E-readers help kids with dyslexia

By Casey Frye, CCNN Writer

e-reader font
Dyslexic kids had an easier time with the font sizes available on e-reader devices.

Learning a written language is a really tough thing to do, but for individuals with dyslexia, it’s much harder. Dyslexia is a learning disorder that makes it especially difficult to read, write, and spell. In addition, people born with the condition have trouble relating sounds and words together. Even though it lasts a lifetime, there are ways for dyslexic individuals to overcome their disability. According to a new study published in the journal PLOS One, smart gadgets are one of them!

The researchers were inspired to study high-tech aids after numerous dyslexic people reported using e-readers for pleasure. “They said it was a much more comfortable experience,” explained Jenny Thomson, a study author who worked at Harvard’s Graduate School of Education at the time. “We wanted to take a closer look.”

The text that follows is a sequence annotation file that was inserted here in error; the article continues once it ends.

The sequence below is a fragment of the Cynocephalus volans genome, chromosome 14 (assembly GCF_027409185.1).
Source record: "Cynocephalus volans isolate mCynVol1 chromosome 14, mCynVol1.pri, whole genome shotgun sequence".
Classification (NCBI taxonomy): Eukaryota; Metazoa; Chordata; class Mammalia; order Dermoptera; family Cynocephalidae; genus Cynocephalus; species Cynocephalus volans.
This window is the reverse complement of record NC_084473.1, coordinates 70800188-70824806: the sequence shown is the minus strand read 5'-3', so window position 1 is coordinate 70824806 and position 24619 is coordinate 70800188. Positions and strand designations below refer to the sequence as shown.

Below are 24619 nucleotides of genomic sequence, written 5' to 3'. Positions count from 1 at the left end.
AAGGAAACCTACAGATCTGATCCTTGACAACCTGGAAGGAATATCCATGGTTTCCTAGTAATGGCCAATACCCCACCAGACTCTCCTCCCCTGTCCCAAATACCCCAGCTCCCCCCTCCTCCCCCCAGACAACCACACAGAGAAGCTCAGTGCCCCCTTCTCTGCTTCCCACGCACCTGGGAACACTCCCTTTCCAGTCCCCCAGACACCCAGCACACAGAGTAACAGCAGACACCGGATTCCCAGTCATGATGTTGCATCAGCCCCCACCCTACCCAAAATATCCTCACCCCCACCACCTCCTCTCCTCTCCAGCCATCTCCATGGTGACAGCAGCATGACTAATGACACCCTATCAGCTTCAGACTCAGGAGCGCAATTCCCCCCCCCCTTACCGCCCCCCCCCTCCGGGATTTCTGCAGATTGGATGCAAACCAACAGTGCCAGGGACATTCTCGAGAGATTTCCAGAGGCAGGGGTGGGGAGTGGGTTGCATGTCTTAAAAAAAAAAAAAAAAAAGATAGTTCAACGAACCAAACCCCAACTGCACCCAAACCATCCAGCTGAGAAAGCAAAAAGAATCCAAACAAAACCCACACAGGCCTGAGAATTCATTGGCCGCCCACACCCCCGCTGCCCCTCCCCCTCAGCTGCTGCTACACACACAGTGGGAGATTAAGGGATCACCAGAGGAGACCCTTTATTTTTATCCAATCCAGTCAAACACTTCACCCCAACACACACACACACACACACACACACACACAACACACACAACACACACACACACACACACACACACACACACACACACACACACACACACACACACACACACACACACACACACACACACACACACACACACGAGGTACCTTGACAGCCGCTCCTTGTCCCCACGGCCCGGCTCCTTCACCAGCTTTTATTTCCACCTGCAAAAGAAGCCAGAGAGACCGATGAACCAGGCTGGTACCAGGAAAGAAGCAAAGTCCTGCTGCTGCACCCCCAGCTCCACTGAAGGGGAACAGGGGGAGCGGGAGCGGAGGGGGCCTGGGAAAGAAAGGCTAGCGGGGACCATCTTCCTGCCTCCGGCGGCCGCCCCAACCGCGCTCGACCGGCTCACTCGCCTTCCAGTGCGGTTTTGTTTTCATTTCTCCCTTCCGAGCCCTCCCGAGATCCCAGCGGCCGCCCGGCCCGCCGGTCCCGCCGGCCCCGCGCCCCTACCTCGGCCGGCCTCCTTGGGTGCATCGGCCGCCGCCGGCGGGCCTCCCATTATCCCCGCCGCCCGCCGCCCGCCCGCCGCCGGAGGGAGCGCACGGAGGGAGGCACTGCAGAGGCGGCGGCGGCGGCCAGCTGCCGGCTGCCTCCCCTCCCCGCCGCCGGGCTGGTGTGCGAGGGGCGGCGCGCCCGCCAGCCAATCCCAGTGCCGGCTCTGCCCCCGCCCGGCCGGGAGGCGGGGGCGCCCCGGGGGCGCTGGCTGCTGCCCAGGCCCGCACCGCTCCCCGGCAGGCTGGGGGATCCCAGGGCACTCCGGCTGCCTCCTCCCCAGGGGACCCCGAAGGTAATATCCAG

Thomson and her research team studied 103 students who had difficulty reading, providing them with text on a sheet of paper or on an iPod. The font size was 14 on the sheet of paper… and 42 on the iPod! As you can imagine, the words on the electronic screen were really large, and there were only about three words per line.

According to the results, many of the dyslexic students could comprehend what they were reading more easily if it was on the iPod. Some dyslexics have what is known as a “low VA Span Score” – where their eyes move along a line of text faster than they can understand what is being read. Most book publishing companies try to fit as many words as possible on one page, so it can appear especially cluttered for people with the disorder. On e-readers, individuals can control how big or small they want the text, which is awesome for dyslexics with low VA Span Scores.

“It’s great news,” Thomson said. “Our study shows that you don’t have to create a new device, you can use the technology many people already have to help people read better. It’s such an easy thing you could do.”

Featured image courtesy of kodomut on Flickr. Image of large font display courtesy of Randy H. Goodman on PLOS One.